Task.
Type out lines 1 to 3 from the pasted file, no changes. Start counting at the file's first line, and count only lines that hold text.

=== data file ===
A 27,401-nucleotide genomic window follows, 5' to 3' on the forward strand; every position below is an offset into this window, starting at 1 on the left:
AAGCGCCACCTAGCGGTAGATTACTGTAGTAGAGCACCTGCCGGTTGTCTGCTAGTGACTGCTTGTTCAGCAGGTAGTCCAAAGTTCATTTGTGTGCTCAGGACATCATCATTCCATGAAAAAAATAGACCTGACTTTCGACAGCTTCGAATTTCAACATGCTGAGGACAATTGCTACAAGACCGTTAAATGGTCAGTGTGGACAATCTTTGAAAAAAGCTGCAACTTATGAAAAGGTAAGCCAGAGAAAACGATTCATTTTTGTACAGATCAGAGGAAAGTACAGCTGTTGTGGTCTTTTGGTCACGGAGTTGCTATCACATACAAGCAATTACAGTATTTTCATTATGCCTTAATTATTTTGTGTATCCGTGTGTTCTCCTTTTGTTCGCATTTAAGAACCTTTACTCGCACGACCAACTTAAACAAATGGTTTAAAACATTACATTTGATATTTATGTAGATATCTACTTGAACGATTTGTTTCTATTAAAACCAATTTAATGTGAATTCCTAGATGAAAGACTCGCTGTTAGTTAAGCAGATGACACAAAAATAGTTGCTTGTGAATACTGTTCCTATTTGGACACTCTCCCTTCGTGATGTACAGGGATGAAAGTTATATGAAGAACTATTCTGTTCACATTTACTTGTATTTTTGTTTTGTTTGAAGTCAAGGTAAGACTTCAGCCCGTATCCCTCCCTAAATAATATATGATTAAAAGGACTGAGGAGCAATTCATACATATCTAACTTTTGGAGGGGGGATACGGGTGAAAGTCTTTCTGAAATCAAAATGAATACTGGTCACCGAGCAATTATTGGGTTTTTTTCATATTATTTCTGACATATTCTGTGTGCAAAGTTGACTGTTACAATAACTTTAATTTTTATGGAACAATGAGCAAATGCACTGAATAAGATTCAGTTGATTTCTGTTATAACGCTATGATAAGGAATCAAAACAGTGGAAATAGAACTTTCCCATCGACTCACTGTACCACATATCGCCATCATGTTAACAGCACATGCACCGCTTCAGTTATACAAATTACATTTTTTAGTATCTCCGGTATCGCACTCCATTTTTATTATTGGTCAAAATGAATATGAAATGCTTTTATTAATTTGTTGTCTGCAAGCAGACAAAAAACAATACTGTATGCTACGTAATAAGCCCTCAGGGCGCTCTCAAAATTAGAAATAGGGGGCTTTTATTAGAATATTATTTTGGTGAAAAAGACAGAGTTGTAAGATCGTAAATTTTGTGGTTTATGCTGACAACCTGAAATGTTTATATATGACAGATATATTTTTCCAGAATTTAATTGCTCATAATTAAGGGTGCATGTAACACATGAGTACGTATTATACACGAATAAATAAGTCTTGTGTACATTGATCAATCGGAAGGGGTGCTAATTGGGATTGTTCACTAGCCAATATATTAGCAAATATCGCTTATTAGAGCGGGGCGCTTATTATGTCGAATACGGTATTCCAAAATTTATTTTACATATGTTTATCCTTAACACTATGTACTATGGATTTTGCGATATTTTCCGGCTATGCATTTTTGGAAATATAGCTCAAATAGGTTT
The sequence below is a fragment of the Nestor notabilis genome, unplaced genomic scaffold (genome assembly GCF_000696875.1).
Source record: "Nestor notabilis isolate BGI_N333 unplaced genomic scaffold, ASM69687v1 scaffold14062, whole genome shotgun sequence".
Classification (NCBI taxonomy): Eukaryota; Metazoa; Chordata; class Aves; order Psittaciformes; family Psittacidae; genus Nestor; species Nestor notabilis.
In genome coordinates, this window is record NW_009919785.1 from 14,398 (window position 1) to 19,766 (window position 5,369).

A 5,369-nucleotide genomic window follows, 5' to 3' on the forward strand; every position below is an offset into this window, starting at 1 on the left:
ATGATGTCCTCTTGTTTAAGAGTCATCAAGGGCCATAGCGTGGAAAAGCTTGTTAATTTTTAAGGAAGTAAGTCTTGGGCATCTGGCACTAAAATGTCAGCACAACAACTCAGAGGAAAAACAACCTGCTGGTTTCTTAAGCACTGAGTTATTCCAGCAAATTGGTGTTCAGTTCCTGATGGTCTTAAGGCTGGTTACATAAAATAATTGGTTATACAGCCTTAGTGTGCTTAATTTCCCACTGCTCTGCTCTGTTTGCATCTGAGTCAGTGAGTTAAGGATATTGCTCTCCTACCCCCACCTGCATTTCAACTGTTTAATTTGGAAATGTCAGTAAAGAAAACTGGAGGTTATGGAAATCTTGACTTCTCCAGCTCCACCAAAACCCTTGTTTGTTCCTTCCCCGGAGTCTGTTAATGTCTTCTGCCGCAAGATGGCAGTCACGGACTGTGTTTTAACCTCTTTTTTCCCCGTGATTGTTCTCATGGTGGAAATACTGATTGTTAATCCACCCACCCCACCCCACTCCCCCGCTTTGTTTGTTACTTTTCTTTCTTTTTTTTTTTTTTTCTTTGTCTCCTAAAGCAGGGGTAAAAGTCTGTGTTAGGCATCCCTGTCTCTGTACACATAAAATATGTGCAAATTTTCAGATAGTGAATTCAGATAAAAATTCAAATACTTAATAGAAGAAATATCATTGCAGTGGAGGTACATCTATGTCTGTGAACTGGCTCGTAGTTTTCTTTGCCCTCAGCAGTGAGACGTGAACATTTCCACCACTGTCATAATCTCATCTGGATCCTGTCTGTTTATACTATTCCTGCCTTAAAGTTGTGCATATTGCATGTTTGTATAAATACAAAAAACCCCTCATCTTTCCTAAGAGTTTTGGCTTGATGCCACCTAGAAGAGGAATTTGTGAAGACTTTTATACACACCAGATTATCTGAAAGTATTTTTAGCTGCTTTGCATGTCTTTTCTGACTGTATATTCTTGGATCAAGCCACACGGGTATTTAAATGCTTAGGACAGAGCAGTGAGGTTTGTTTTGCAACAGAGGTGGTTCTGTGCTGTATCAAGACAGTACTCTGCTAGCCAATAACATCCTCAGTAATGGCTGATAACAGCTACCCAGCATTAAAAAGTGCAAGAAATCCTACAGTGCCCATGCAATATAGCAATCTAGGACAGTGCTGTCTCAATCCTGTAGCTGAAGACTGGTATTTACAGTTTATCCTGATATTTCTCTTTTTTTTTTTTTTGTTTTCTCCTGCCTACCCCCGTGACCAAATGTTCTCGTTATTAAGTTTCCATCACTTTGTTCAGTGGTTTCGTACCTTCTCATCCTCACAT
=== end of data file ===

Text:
A 27,401-nucleotide genomic window follows, 5' to 3' on the forward strand; every position below is an offset into this window, starting at 1 on the left:
AAGCGCCACCTAGCGGTAGATTACTGTAGTAGAGCACCTGCCGGTTGTCTGCTAGTGACTGCTTGTTCAGCAGGTAGTCCAAAGTTCATTTGTGTGCTCAGGACATCATCATTCCATGAAAAAAATAGACCTGACTTTCGACAGCTTCGAATTTCAACATGCTGAGGACAATTGCTACAAGACCGTTAAATGGTCAGTGTGGACAATCTTTGAAAAAAGCTGCAACTTATGAAAAGGTAAGCCAGAGAAAACGATTCATTTTTGTACAGATCAGAGGAAAGTACAGCTGTTGTGGTCTTTTGGTCACGGAGTTGCTATCACATACAAGCAATTACAGTATTTTCATTATGCCTTAATTATTTTGTGTATCCGTGTGTTCTCCTTTTGTTCGCATTTAAGAACCTTTACTCGCACGACCAACTTAAACAAATGGTTTAAAACATTACATTTGATATTTATGTAGATATCTACTTGAACGATTTGTTTCTATTAAAACCAATTTAATGTGAATTCCTAGATGAAAGACTCGCTGTTAGTTAAGCAGATGACACAAAAATAGTTGCTTGTGAATACTGTTCCTATTTGGACACTCTCCCTTCGTGATGTACAGGGATGAAAGTTATATGAAGAACTATTCTGTTCACATTTACTTGTATTTTTGTTTTGTTTGAAGTCAAGGTAAGACTTCAGCCCGTATCCCTCCCTAAATAATATATGATTAAAAGGACTGAGGAGCAATTCATACATATCTAACTTTTGGAGGGGGGATACGGGTGAAAGTCTTTCTGAAATCAAAATGAATACTGGTCACCGAGCAATTATTGGGTTTTTTTCATATTATTTCTGACATATTCTGTGTGCAAAGTTGACTGTTACAATAACTTTAATTTTTATGGAACAATGAGCAAATGCACTGAATAAGATTCAGTTGATTTCTGTTATAACGCTATGATAAGGAATCAAAACAGTGGAAATAGAACTTTCCCATCGACTCACTGTACCACATATCGCCATCATGTTAACAGCACATGCACCGCTTCAGTTATACAAATTACATTTTTTAGTATCTCCGGTATCGCACTCCATTTTTATTATTGGTCAAAATGAATATGAAATGCTTTTATTAATTTGTTGTCTGCAAGCAGACAAAAAACAATACTGTATGCTACGTAATAAGCCCTCAGGGCGCTCTCAAAATTAGAAATAGGGGGCTTTTATTAGAATATTATTTTGGTGAAAAAGACAGAGTTGTAAGATCGTAAATTTTGTGGTTTATGCTGACAACCTGAAATGTTTATATATGACAGATATATTTTTCCAGAATTTAATTGCTCATAATTAAGGGTGCATGTAACACATGAGTACGTATTATACACGAATAAATAAGTCTTGTGTACATTGATCAATCGGAAGGGGTGCTAATTGGGATTGTTCACTAGCCAATATATTAGCAAATATCGCTTATTAGAGCGGGGCGCTTATTATGTCGAATACGGTATTCCAAAATTTATTTTACATATGTTTATCCTTAACACTATGTACTATGGATTTTGCGATATTTTCCGGCTATGCATTTTTGGAAATATAGCTCAAATAGGTTT
The sequence below is a fragment of the Nestor notabilis genome, unplaced genomic scaffold (genome assembly GCF_000696875.1).